As for the Montréal scene, Moses says, “It started in the ’20s. By mid-century, all these synagogues had money, and each one could afford a cantor full-time, and often a choir as well. It became the thing that all the congregants wanted; it was almost like a status symbol.”
One of the most prominent venues for cantorial music was the B’nai Jacob synagogue on Fairmount, which in its heyday was considered the “Carnegie Hall” of Jewish music, playing host to famous cantors from around the world. The building is now a strange architectural portmanteau: When the congregation moved west in the 1960s, the College Français took over the building and inserted an awkward modernist façade over what was once a stately Romanesque temple. Only by looking up can you see the Hebrew characters still inscribed on the brick arches barely visible from the street.
By the 1950s and ’60s, the cantorial music craze started to die down all over North America, as Jews’ lives revolved less and less around the synagogue. But something about Montréal, with its economically stunted, time-capsule quality – a quality that over the last 20 years has made it a consistently inexpensive haven for musicians and artists – kept it going far longer than practically anywhere else.
“It stays alive in Montréal because it’s such a traditional community, basically until 10-15 years ago,” Moses says. “That world where you could only hang out with cantors, you could have a ton of colleagues in this city – that was possible until 2000, I would say.”
Although Jewish music didn’t necessarily mingle with the Québécois culture that surrounded it, there were some interesting cases of cultural entanglement. Not all Jewish musicians were cantors, and not all of them confined their playing to traditionally Jewish forms. One example is Bernard Wexler, a Romanian-Jewish immigrant who appeared in Montréal in the 1920s and took up the fiddle, eventually playing with Québécois musicians. “He ends up leading his own French-Canadian folk band in the 1930s, really at the height of a certain form of nationalism,” Moses says. “Because it’s the height of anti-Semitism in Quebec – not that I’m saying everyone was an anti-Semite, but it’s in that framework – he takes on the fake name Alex Bernard. He literally performs all over the province and into New Brunswick, and he’s super-popular, but he’s secretly Jewish.”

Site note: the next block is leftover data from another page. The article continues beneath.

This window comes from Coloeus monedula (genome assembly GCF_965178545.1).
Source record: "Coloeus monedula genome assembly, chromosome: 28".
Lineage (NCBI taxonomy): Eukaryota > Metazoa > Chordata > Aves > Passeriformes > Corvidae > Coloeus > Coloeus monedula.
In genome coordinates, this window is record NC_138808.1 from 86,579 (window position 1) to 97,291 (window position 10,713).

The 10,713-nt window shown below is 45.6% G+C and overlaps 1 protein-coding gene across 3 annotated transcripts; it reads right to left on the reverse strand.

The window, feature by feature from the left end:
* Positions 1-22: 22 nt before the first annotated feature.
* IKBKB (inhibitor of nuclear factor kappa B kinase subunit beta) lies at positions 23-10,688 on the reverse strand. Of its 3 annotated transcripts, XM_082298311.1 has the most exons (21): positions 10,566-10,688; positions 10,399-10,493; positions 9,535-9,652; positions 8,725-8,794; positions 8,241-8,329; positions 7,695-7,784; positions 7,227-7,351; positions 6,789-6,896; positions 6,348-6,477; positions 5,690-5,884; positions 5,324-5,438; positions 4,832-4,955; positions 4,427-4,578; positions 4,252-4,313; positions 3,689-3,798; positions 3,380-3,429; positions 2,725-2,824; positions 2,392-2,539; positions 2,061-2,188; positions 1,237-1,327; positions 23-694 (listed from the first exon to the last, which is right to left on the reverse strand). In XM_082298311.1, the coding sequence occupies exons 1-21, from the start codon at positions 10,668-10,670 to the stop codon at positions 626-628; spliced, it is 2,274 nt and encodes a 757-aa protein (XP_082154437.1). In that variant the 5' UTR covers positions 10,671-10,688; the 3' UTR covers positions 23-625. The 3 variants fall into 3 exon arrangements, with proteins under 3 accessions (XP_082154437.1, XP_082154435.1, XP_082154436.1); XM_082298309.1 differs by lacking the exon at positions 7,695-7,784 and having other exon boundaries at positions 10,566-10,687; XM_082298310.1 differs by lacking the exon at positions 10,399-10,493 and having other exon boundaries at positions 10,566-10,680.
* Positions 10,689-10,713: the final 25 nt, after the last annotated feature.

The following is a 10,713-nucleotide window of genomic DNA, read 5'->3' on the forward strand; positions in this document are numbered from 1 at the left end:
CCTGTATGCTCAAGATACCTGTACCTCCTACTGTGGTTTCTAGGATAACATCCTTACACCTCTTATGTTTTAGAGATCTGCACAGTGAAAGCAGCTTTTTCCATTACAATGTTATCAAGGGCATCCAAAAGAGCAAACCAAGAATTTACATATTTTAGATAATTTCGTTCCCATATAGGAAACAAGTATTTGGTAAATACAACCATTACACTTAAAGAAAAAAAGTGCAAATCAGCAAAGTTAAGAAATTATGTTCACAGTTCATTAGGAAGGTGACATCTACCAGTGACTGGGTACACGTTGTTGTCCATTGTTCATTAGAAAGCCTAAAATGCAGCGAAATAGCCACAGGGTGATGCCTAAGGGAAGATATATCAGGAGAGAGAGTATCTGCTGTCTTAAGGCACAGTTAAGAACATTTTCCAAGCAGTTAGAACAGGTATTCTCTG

Another boundary-crossing figure was conductor Ethel Stark. Born in 1910 in Montréal to a family of Austrian Jewish immigrants, Stark grew up to become a skilled classic violinist and conductor. At the time, according to Maria Noriega Rachwal, author of From Kitchen to Carnegie Hall: Ethel Stark and the Montréal Women’s Symphony Orchestra, “She discovered that the conditions for women who wanted to play professionally were dismal. Orchestras didn’t want women in their ranks and the music industry frowned on female musicians in general.” In 1940 Stark met Madge Bowen, a philanthropist who encouraged her to form her own all-woman ensemble.
The Montréal Women’s Symphony Orchestra brought together musicians from all backgrounds and became the first Canadian orchestra to play Carnegie Hall (the real one in New York, not the one on Fairmount). They played many concerts at the Jewish Public Library, and the majority of the soloists were Jewish women. Although Stark’s name isn’t well-known today outside the classical music sphere, her influence was undeniable.
“Stark helped many women from across North America nurture their talent (a large percentage of the members of the MWSO were Jewish and many were American),” Rachwal says. “At the same time, she introduced to Montréal Jewish talent from all over the world – Yehudi Menuhin, Lea Luboshutz, etc… Her work helped to open up the doors of the music profession to many talented women. The women who trained with her went on to win positions in colleges, universities, orchestras and other music organizations across North America.” Stark died in 2012, at the age of 102. Earlier this year, a park in the Plateau, at the corner of Prince-Arthur and Clark streets, was named in her honor.